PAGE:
Tanzania has installed high-speed internet services on the slopes of Mount Kilimanjaro, allowing anyone with a smartphone to tweet, Instagram or WhatsApp while climbing Africa’s tallest mountain.
State-owned Tanzania Telecommunications Corporation set up the broadband network at an altitude of 3,720 meters (12,200 feet) on Tuesday, with Information Minister Nape Nnauye calling the event historic.
“Before, it was a bit dangerous for visitors and porters who had to operate without internet,” Nnauye said as the service launched, flanked by government officials and tourists.
“All visitors will be connected… (up to) this point on the mountain,” he told Horombo Huts, one of the camps en route to the summit.
He said the 5,895-meter (19,300-foot) mountain peak would be connected to the internet by the end of the year.
Last year, the Tanzanian government announced plans to build a cable car on the south side of Kilimanjaro, sparking an outcry among climbers, expedition companies and environmentalists.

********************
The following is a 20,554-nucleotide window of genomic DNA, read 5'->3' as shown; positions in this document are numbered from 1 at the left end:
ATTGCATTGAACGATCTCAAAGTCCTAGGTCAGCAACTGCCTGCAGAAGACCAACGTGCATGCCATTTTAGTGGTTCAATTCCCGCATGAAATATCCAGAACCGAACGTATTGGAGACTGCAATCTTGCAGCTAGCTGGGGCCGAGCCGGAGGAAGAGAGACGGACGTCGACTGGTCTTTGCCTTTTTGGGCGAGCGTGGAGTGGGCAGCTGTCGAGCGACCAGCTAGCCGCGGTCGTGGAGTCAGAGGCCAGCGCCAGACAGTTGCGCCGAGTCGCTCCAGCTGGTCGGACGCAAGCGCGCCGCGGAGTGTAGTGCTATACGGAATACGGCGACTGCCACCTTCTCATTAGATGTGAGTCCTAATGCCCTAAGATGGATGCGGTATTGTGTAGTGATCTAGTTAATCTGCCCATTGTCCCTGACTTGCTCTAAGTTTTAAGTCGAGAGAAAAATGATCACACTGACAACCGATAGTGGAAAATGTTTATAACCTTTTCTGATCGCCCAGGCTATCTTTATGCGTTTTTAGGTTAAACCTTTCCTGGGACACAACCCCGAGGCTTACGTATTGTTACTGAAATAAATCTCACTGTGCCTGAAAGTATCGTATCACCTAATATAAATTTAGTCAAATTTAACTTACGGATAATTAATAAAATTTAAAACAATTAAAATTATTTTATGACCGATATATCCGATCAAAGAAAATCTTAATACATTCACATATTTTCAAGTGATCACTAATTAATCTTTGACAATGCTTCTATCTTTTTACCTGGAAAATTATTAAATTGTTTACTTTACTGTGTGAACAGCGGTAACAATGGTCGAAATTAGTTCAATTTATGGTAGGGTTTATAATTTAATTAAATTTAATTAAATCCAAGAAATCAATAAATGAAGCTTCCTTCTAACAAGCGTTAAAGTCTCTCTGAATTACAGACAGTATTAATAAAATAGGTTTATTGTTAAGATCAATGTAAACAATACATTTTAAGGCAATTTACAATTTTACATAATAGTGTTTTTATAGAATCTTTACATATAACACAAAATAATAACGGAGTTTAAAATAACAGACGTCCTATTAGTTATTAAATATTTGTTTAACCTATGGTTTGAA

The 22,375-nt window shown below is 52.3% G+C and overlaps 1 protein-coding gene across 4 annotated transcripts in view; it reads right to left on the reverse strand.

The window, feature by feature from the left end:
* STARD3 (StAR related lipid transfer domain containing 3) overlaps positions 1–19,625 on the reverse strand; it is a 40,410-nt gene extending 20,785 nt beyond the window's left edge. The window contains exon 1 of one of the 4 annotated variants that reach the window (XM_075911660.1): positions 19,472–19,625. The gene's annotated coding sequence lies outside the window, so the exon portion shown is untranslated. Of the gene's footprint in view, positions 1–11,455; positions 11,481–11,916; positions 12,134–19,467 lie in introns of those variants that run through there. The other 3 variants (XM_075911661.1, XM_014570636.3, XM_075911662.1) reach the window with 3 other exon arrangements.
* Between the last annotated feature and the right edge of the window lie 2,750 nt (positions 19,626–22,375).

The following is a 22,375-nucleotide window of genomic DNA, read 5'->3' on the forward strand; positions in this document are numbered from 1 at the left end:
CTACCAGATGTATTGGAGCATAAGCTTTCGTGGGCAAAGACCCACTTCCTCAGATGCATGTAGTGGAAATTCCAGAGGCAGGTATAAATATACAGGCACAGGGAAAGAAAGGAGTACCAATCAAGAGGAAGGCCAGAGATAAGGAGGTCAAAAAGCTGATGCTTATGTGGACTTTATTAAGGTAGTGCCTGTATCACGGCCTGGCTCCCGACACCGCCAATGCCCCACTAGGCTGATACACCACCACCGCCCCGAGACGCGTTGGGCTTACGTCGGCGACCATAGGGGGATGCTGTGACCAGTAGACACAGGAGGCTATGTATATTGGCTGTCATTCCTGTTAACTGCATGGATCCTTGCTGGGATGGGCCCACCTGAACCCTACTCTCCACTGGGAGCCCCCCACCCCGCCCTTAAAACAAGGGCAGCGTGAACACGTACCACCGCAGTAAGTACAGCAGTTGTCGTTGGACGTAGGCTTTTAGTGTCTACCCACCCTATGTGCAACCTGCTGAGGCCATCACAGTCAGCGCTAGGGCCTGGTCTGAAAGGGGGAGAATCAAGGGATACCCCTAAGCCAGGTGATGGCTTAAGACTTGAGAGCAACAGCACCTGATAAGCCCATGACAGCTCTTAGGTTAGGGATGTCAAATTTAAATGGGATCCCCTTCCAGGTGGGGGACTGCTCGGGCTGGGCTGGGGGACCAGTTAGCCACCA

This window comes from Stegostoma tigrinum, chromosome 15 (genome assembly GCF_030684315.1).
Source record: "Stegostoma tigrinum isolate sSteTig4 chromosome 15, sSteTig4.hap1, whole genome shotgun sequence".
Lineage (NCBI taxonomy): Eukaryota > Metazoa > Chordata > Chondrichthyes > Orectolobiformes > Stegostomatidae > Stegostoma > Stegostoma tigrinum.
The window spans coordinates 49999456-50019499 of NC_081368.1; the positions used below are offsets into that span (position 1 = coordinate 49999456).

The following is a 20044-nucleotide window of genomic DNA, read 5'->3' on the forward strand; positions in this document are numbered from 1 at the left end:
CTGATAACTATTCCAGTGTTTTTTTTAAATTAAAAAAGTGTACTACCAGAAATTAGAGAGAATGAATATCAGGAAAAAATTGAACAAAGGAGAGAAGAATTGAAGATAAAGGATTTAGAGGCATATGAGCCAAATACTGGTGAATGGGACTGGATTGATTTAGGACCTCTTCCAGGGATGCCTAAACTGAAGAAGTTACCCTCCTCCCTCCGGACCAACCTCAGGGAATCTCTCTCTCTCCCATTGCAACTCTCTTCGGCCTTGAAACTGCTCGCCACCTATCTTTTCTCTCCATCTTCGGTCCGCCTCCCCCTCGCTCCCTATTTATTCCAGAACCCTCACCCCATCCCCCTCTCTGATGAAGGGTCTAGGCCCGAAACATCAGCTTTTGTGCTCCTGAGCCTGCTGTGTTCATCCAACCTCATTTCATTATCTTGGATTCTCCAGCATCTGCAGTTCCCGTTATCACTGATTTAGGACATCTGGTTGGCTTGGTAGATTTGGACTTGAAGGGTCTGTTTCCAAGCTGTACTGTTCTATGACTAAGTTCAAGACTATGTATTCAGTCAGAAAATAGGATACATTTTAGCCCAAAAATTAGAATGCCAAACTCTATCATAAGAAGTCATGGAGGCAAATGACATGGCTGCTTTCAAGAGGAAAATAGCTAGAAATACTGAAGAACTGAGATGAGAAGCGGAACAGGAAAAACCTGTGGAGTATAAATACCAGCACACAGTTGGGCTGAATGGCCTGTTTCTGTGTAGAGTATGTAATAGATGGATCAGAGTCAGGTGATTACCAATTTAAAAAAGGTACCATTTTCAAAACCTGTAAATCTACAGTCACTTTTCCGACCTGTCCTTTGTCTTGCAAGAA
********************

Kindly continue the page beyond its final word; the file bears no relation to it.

Mount Kilimanjaro is a major source of tourism revenue in Tanzania and neighboring Kenya, with around 35,000 people attempting to reach it each year.
Immortalized in Ernest Hemingway’s “The Snows of Kilimanjaro”, the mountain is part of a national park as well as being a UNESCO World Heritage Site.
Technology has increasingly seeped into the world of mountaineering, with Everest climbers enjoying easy access to wifi, power generators and smartphones that allow photo sharing and phone calls. SOS in case of accident.
By contrast, when Edmund Hillary and Tenzing Norgay summited the world’s tallest mountain on May 29, 1953, news didn’t reach the outside world until June 2, just in time for Queen Elizabeth’s coronation. II.